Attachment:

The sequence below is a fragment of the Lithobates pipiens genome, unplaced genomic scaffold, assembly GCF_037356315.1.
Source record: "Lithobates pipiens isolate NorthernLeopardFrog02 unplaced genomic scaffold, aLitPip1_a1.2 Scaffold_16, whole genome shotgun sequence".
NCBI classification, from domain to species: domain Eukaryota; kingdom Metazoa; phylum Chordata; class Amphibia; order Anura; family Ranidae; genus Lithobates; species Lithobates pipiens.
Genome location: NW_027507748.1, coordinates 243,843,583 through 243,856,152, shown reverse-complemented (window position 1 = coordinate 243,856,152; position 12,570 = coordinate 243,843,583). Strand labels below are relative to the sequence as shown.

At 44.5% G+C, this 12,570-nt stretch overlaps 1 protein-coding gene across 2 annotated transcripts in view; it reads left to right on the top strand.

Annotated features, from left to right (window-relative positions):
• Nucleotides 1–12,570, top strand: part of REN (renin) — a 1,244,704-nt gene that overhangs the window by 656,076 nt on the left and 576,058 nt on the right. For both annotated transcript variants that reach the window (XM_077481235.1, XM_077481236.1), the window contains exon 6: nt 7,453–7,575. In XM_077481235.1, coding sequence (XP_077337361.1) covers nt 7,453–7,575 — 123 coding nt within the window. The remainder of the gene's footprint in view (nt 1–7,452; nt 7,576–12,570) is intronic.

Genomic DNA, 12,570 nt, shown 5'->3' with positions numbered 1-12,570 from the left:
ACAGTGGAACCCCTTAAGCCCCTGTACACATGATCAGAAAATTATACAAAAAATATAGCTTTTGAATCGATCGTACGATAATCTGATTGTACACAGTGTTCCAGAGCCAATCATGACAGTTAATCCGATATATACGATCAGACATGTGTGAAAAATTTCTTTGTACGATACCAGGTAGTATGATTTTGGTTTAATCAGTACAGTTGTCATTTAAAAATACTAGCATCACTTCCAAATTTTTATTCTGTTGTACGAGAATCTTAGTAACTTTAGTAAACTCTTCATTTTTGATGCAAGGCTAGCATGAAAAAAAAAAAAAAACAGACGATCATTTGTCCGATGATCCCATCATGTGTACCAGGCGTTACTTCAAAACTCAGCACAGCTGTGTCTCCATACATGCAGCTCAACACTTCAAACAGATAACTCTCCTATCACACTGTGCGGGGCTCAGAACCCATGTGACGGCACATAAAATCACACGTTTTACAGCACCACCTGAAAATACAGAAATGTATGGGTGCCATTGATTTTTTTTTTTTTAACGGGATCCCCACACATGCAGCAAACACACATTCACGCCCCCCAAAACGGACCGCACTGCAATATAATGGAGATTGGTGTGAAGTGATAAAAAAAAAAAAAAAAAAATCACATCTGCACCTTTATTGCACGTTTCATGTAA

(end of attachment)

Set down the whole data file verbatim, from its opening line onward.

The sequence below is a fragment of the Lithobates pipiens genome, unplaced genomic scaffold, assembly GCF_037356315.1.
Source record: "Lithobates pipiens isolate NorthernLeopardFrog02 unplaced genomic scaffold, aLitPip1_a1.2 Scaffold_16, whole genome shotgun sequence".
NCBI classification, from domain to species: domain Eukaryota; kingdom Metazoa; phylum Chordata; class Amphibia; order Anura; family Ranidae; genus Lithobates; species Lithobates pipiens.
Genome location: NW_027507748.1, coordinates 243,843,583 through 243,856,152, shown reverse-complemented (window position 1 = coordinate 243,856,152; position 12,570 = coordinate 243,843,583). Strand labels below are relative to the sequence as shown.

At 44.5% G+C, this 12,570-nt stretch overlaps 1 protein-coding gene across 2 annotated transcripts in view; it reads left to right on the top strand.

Annotated features, from left to right (window-relative positions):
• Nucleotides 1–12,570, top strand: part of REN (renin) — a 1,244,704-nt gene that overhangs the window by 656,076 nt on the left and 576,058 nt on the right. For both annotated transcript variants that reach the window (XM_077481235.1, XM_077481236.1), the window contains exon 6: nt 7,453–7,575. In XM_077481235.1, coding sequence (XP_077337361.1) covers nt 7,453–7,575 — 123 coding nt within the window. The remainder of the gene's footprint in view (nt 1–7,452; nt 7,576–12,570) is intronic.

Genomic DNA, 12,570 nt, shown 5'->3' with positions numbered 1-12,570 from the left:
ACAGTGGAACCCCTTAAGCCCCTGTACACATGATCAGAAAATTATACAAAAAATATAGCTTTTGAATCGATCGTACGATAATCTGATTGTACACAGTGTTCCAGAGCCAATCATGACAGTTAATCCGATATATACGATCAGACATGTGTGAAAAATTTCTTTGTACGATACCAGGTAGTATGATTTTGGTTTAATCAGTACAGTTGTCATTTAAAAATACTAGCATCACTTCCAAATTTTTATTCTGTTGTACGAGAATCTTAGTAACTTTAGTAAACTCTTCATTTTTGATGCAAGGCTAGCATGAAAAAAAAAAAAAAACAGACGATCATTTGTCCGATGATCCCATCATGTGTACCAGGCGTTACTTCAAAACTCAGCACAGCTGTGTCTCCATACATGCAGCTCAACACTTCAAACAGATAACTCTCCTATCACACTGTGCGGGGCTCAGAACCCATGTGACGGCACATAAAATCACACGTTTTACAGCACCACCTGAAAATACAGAAATGTATGGGTGCCATTGATTTTTTTTTTTTTAACGGGATCCCCACACATGCAGCAAACACACATTCACGCCCCCCAAAACGGACCGCACTGCAATATAATGGAGATTGGTGTGAAGTGATAAAAAAAAAAAAAAAAAAATCACATCTGCACCTTTATTGCACGTTTCATGTAA